While Portugal has high-quality public healthcare, there’s a thriving private service too. Whether you can move here before or after the transition period, you can be confident when you make the move.
Portugal’s state healthcare system is very similar to the NHS in the UK. The system has a great reputation generally, but sometimes suffers from a lack of funding and inconsistency in services from area to area. One key difference is that a part-payment system is in operation in Portugal to help with funding, so most people must pay nominal fees (usually just a few euros) for GP visits and a little more for X-rays and scans. You can read more about Portuguese healthcare here.
Portugal’s private medical facilities aren’t cheap, but they’re nowhere near as expensive as in the US or Northern Europe.
Despite the fact that the health service exists and most people are covered by it (including most expats from elsewhere in the EU), many expats and locals make at least some use of the numerous private facilities dotted all over the country. These range from small private GP surgeries to test clinics and fully-fledged private hospitals.
So how do these facilities thrive in a country with a respectable public healthcare system? Here’s what you need to know:
Portugal’s private medical facilities aren’t cheap, but they’re nowhere near as expensive as in the US or northern Europe. As such, many people prefer to pay €40 or so to see a private doctor immediately, rather than waiting for a state GP appointment.
To find out how you can still buy in Portugal after the transition period, download our guide to living in Portugal after Brexit.
Many people in Portugal choose to take out health insurance policies that part-pay for private treatment. As an example, these people could often see a private doctor for as little as €10-20 instead of the normal rate, with the rest funded by insurance. In many clinics this kind of scenario accounts for much of the footfall.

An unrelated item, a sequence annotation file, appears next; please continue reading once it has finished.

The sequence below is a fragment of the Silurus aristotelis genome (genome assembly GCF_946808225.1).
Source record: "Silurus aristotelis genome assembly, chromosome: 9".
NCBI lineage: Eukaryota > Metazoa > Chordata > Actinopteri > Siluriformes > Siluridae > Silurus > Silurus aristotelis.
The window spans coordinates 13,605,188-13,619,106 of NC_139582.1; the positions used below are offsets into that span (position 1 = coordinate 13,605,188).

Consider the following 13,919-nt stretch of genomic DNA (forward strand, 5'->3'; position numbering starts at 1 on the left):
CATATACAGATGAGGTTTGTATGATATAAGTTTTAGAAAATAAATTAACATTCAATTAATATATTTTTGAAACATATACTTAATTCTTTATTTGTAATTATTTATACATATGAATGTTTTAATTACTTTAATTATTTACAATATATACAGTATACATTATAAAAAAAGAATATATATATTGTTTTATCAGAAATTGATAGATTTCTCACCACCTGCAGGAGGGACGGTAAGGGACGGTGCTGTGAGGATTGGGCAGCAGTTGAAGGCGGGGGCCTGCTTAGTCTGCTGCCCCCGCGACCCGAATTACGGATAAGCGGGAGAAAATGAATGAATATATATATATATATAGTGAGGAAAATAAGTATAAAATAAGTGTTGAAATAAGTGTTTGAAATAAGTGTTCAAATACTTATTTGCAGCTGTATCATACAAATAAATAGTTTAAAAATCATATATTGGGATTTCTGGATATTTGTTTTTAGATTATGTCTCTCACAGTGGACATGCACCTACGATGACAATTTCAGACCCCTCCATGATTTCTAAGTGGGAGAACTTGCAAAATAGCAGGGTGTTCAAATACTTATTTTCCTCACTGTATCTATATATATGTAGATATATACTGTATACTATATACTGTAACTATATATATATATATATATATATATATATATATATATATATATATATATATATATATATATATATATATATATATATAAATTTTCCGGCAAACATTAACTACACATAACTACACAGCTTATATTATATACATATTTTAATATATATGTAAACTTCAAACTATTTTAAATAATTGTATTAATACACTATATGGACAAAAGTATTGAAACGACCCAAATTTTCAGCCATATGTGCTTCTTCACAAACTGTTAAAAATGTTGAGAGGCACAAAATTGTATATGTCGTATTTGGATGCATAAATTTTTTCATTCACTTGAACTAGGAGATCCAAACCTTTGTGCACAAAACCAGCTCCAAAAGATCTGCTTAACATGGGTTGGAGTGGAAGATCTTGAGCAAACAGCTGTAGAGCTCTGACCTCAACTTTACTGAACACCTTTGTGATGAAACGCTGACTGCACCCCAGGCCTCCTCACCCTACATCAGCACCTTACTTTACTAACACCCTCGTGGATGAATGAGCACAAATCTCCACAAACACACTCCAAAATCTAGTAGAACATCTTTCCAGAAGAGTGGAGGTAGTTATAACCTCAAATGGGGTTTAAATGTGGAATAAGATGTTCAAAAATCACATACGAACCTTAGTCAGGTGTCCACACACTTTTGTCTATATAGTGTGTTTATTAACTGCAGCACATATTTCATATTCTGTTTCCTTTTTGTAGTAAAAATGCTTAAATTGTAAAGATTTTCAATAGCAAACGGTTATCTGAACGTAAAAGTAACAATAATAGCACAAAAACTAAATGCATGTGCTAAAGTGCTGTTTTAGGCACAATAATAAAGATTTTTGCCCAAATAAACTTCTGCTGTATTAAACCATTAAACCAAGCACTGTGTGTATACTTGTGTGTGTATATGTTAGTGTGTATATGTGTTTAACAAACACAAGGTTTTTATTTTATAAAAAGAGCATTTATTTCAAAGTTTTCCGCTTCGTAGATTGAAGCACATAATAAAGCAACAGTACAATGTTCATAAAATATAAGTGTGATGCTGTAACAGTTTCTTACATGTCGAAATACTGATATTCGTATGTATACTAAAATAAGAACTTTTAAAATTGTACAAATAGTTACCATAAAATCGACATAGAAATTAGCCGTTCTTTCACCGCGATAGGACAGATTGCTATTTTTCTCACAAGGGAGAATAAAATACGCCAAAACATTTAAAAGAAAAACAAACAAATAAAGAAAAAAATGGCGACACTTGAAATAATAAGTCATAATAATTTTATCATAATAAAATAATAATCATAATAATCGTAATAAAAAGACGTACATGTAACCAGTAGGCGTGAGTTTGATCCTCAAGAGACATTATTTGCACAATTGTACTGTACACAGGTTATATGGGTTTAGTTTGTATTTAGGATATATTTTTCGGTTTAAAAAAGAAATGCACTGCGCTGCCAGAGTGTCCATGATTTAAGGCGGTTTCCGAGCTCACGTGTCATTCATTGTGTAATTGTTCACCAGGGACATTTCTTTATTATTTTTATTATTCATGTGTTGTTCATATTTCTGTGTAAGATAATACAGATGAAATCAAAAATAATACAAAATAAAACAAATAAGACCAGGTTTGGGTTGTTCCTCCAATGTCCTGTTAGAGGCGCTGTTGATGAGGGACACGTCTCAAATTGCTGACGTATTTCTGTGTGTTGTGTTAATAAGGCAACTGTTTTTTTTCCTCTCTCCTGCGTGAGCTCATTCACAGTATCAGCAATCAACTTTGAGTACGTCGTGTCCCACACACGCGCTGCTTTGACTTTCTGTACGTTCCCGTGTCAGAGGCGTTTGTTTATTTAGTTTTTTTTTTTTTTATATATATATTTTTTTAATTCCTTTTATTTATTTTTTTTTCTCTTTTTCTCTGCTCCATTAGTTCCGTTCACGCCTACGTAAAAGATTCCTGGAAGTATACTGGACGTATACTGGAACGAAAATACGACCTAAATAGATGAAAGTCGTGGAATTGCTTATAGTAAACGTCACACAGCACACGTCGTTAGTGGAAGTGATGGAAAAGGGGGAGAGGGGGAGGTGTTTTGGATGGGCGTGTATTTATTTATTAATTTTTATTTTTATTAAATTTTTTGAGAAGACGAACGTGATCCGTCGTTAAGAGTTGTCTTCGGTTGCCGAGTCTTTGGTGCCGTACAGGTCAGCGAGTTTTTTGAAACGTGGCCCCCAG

3. Pregnancy and Birth
Portugal has good maternity facilities on the whole, but some hospitals are quite “set in their ways” in terms of how they do things. People wanting a more modern experience, with birthing plans and more involvement from the father, opt to go private. Modern private hospitals charge in the region of €4,000 for a birth, assuming no complications.
Many people in Portugal choose to take out health insurance policies that part-pay for private treatment.
The primary reason for using private facilities in Portugal is a simple matter of convenience. If an appointment could involve waiting half a day or more, or driving to a hospital 50 miles away, it can prove cheaper for working people to pay for private care than it would to miss out on that day’s income.
Find out more about getting medical attention overseas in our free Guide to Healthcare.
There’s absolutely no reason not to depend on Portugal’s state medical system for everything. Many people rave about the quality of care they receive. But if you do want more options, Portugal has a wealth of choice in paid alternatives.
The Portugal Buying Guide is designed to support you through each stage of buying property in Portugal, providing relevant, up-to-date information and tips from Portugal property experts and expats who have been through the process themselves. It helps you to: